what trans activists really think about bruce jenner
Whilst most were supportive of Bruce Jenner coming out as transgender, some members of the trans community felt the reality star’s privilege overshadowed their needs. As the dust settles on the momentous event, we examine the reactions.
In the midst of largely positive media and public reactions to last week's Bruce Jenner interview, a number of young trans activists of color have raised concerns over Jenner's privilege. Some members of the trans community feel that Jenner does not represent their trials and needs, specifically because the reality TV star is white, rich and a celebrity, a situation that most trans people don't find themselves in.
The strongest of these criticisms came from black trans activist L'lerrét Jazelle Ailith. In a YouTube video, she specifically asks why Jenner's opinions carry so much weight when the voices of trans women of color are so often ignored. She discusses how, when trans women of color like Janet Mock, Laverne Cox, and Carmen Carrera, were talking about the nuances of trans experience, "they were minimalized to genitalia or they were minimalized to the way that they dress" and how "people continued to act like they weren't hearing a thing that were coming out of their mouths."
Of course, there's no doubt that Jenner's position as a white "All-American" Olympic champion resulted in numerous opportunities for him, from product endorsements to public appearances. Yet reducing Jenner's privilege to race ignores the Olympic champion's real accomplishments and courage in coming out as transgender, as well as his working-class upbringing. More importantly, arguing that the voices of trans women of color have been completely ignored minimizes the accomplishments of many such women, and doesn't fully account for the strides forward that trans activism has made. It's too much of a stretch to say that people do not listen when women of color deliver insightful messages about trans womanhood, and they're only doing so now because of Jenner.
The Jenner interview was so respectful in part because of the lessons learned from the ways in which women like Cox, Mock, and Carrera were previously treated by the media. For example, Sawyer was careful to mention how the focus on genitalia is one that trans people are sensitive to, and did not put undue focus on Jenner's appearance, unless Jenner initiated such discussion. These improvements come directly out of the attention brought to such issues from previous interviews, and through the ways in which these women have stood up against individuals like Piers Morgan and Katie Couric, and the mainstream media at large.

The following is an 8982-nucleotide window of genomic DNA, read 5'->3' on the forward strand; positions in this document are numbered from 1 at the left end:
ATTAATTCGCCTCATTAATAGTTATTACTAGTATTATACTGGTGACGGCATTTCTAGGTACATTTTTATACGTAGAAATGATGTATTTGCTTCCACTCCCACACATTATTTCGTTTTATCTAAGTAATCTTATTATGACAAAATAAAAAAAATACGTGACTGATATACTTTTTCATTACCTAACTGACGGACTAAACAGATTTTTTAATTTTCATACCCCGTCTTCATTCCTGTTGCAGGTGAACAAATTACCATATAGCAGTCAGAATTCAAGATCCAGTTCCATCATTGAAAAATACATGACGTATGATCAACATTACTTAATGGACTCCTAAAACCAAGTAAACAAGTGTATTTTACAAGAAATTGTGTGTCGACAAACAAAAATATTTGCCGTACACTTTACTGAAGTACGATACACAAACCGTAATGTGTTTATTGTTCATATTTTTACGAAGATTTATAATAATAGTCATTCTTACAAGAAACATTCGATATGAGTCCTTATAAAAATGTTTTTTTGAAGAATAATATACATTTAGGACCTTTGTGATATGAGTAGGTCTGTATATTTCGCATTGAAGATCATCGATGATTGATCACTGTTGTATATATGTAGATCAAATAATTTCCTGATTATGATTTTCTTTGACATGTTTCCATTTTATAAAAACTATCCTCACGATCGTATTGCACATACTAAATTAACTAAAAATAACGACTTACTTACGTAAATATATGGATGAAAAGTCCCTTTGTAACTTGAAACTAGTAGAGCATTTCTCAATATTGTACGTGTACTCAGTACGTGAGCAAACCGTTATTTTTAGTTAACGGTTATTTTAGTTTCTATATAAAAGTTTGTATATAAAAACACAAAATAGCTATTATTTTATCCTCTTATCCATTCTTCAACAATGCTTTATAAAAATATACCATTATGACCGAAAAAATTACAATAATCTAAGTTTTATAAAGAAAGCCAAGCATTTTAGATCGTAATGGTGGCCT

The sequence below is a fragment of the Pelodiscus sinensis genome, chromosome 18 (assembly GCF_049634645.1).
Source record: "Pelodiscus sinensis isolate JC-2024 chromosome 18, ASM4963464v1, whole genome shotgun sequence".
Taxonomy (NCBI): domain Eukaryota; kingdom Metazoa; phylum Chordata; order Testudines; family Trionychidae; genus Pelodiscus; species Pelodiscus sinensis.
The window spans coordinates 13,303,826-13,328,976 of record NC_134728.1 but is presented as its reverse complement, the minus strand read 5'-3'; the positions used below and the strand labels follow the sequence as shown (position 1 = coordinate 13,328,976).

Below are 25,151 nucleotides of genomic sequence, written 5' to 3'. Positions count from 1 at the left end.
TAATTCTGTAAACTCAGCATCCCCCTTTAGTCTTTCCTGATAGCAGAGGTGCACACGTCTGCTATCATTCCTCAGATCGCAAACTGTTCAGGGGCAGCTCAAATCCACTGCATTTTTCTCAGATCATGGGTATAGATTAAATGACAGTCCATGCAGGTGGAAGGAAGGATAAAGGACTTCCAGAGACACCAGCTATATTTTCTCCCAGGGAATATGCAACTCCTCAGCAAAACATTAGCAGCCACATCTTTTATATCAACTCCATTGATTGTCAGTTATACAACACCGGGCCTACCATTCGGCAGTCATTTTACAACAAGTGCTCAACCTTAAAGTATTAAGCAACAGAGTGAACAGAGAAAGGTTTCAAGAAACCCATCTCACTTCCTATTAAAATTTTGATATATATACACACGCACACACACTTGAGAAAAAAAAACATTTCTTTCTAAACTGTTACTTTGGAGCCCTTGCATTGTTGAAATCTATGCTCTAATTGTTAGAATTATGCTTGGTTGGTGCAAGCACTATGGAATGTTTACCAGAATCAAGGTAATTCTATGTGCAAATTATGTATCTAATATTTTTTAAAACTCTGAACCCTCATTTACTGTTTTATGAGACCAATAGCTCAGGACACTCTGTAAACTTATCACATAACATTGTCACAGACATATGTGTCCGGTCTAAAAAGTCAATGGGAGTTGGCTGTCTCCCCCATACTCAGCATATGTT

Media, legislators, and the public may not have listened as urgently or as well, but as someone who transitioned over a decade ago, I've personally seen how the trans situation now is markedly better than it was then. As anti-discrimination legislation has steadily been put in place in many states, public attitudes as well as media representation have markedly improved. This is thanks largely to the efforts of trans women of color, not only those in the public eye but the activists working at the grassroots level like Monica Roberts and Lourdes Ashley Hunter, among others. A spectrum of perspectives can serve to amplify discourse on trans issues; minority and white voices need not be mutually exclusive. In the same way, having high profile celebrities come out as transgender can only help people who are struggling with the same issues.
Jenner's visibility may not be the solution to all the community's problems, but it's an important asset. The movement still has many urgent needs, especially in serving people of color, but it's important to clearly assess its progress and unpack its nuances, rather than engage in reductionist thinking that prevents us from making clear-eyed assessments of how far we've come and how far we still have to go.
Of course, there is a real danger that Jenner's celebrity could obscure problems that are endemic to poor trans people of color. It's vital to guard against this danger by continuing to insist on tackling these issues. But presenting voices of color as not being heard at all runs counter to this goal, because it feeds into a fatalistic logic. As a trans woman of color from a poor immigrant background, I work to affect the discourse surrounding trans lives, and doing so requires a belief that people will listen even if I'm not white, if I'm able to present persuasive and vital arguments.
Jenner's voice is unquestionably amplified by celebrity, just as the voices of trans women of color are muted, but they're not entirely silenced, by our race. Are our identities strictly reducible to the color of our skin? To engage in such a reduction minimizes our efforts, and the efforts of the trans women of color who have come before us.
[Author's note: GLAAD media guidelines recommend maintaining male pronouns according to Jenner's preference, but continual references to publicly disclosed trans women as he or him is disturbing to many members of the trans community. Therefore, this article uses as few pronouns as possible to refer to Jenner.]
Text Meredith Talusan